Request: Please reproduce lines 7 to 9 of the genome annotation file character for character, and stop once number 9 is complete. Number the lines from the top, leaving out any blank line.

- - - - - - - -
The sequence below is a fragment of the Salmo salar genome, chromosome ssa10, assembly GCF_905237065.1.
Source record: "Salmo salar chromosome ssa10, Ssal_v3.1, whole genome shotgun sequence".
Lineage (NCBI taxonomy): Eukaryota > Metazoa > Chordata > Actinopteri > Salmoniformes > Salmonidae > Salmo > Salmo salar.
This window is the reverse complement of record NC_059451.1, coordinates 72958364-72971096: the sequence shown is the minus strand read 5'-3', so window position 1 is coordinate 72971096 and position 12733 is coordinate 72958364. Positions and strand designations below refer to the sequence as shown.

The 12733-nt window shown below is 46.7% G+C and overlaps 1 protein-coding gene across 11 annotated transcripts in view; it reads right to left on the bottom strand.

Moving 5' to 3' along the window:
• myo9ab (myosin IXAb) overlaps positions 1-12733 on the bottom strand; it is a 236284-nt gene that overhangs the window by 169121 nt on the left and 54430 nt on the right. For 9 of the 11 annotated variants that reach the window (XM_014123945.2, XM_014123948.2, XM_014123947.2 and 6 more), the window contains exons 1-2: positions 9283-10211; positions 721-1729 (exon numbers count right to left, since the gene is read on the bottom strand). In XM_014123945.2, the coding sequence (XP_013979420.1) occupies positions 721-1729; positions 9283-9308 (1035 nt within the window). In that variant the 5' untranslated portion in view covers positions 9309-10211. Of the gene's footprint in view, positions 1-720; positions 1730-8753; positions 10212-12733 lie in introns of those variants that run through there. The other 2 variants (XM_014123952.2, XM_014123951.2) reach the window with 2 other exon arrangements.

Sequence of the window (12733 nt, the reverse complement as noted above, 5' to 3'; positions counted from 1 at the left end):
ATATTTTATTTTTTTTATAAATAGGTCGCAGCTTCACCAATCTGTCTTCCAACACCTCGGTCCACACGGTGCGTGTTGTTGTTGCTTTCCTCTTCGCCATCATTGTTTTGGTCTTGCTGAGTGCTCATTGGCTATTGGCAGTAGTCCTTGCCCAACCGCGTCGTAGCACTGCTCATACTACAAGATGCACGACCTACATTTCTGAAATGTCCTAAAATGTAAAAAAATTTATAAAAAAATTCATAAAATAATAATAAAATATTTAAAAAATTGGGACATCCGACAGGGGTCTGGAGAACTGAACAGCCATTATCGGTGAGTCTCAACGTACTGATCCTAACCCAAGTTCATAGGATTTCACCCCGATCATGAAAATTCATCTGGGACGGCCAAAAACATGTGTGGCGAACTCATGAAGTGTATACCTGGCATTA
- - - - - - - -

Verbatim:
• myo9ab (myosin IXAb) overlaps positions 1-12733 on the bottom strand; it is a 236284-nt gene that overhangs the window by 169121 nt on the left and 54430 nt on the right. For 9 of the 11 annotated variants that reach the window (XM_014123945.2, XM_014123948.2, XM_014123947.2 and 6 more), the window contains exons 1-2: positions 9283-10211; positions 721-1729 (exon numbers count right to left, since the gene is read on the bottom strand). In XM_014123945.2, the coding sequence (XP_013979420.1) occupies positions 721-1729; positions 9283-9308 (1035 nt within the window). In that variant the 5' untranslated portion in view covers positions 9309-10211. Of the gene's footprint in view, positions 1-720; positions 1730-8753; positions 10212-12733 lie in introns of those variants that run through there. The other 2 variants (XM_014123952.2, XM_014123951.2) reach the window with 2 other exon arrangements.

Sequence of the window (12733 nt, the reverse complement as noted above, 5' to 3'; positions counted from 1 at the left end):
ATATTTTATTTTTTTTATAAATAGGTCGCAGCTTCACCAATCTGTCTTCCAACACCTCGGTCCACACGGTGCGTGTTGTTGTTGCTTTCCTCTTCGCCATCATTGTTTTGGTCTTGCTGAGTGCTCATTGGCTATTGGCAGTAGTCCTTGCCCAACCGCGTCGTAGCACTGCTCATACTACAAGATGCACGACCTACATTTCTGAAATGTCCTAAAATGTAAAAAAATTTATAAAAAAATTCATAAAATAATAATAAAATATTTAAAAAATTGGGACATCCGACAGGGGTCTGGAGAACTGAACAGCCATTATCGGTGAGTCTCAACGTACTGATCCTAACCCAAGTTCATAGGATTTCACCCCGATCATGAAAATTCATCTGGGACGGCCAAAAACATGTGTGGCGAACTCATGAAGTGTATACCTGGCATTA